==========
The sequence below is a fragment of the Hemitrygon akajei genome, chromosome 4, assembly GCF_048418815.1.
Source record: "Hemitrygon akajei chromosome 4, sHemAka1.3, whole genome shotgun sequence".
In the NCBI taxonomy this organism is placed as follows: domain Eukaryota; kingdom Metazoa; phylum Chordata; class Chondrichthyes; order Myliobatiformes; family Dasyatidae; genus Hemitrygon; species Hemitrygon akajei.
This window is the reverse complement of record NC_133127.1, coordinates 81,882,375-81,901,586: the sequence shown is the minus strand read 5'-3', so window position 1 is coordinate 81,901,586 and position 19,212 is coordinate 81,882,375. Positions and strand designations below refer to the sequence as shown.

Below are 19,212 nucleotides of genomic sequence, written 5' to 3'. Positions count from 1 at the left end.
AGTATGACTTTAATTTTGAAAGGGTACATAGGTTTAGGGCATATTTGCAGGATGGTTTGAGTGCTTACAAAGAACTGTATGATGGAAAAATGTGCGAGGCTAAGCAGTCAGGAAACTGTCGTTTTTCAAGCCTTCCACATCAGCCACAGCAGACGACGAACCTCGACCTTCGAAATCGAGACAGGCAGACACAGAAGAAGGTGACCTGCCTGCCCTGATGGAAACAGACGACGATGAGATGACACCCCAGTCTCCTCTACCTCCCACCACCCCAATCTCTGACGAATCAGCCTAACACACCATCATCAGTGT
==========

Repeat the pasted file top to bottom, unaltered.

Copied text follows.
The sequence below is a fragment of the Hemitrygon akajei genome, chromosome 4, assembly GCF_048418815.1.
Source record: "Hemitrygon akajei chromosome 4, sHemAka1.3, whole genome shotgun sequence".
In the NCBI taxonomy this organism is placed as follows: domain Eukaryota; kingdom Metazoa; phylum Chordata; class Chondrichthyes; order Myliobatiformes; family Dasyatidae; genus Hemitrygon; species Hemitrygon akajei.
This window is the reverse complement of record NC_133127.1, coordinates 81,882,375-81,901,586: the sequence shown is the minus strand read 5'-3', so window position 1 is coordinate 81,901,586 and position 19,212 is coordinate 81,882,375. Positions and strand designations below refer to the sequence as shown.

Below are 19,212 nucleotides of genomic sequence, written 5' to 3'. Positions count from 1 at the left end.
AGTATGACTTTAATTTTGAAAGGGTACATAGGTTTAGGGCATATTTGCAGGATGGTTTGAGTGCTTACAAAGAACTGTATGATGGAAAAATGTGCGAGGCTAAGCAGTCAGGAAACTGTCGTTTTTCAAGCCTTCCACATCAGCCACAGCAGACGACGAACCTCGACCTTCGAAATCGAGACAGGCAGACACAGAAGAAGGTGACCTGCCTGCCCTGATGGAAACAGACGACGATGAGATGACACCCCAGTCTCCTCTACCTCCCACCACCCCAATCTCTGACGAATCAGCCTAACACACCATCATCAGTGT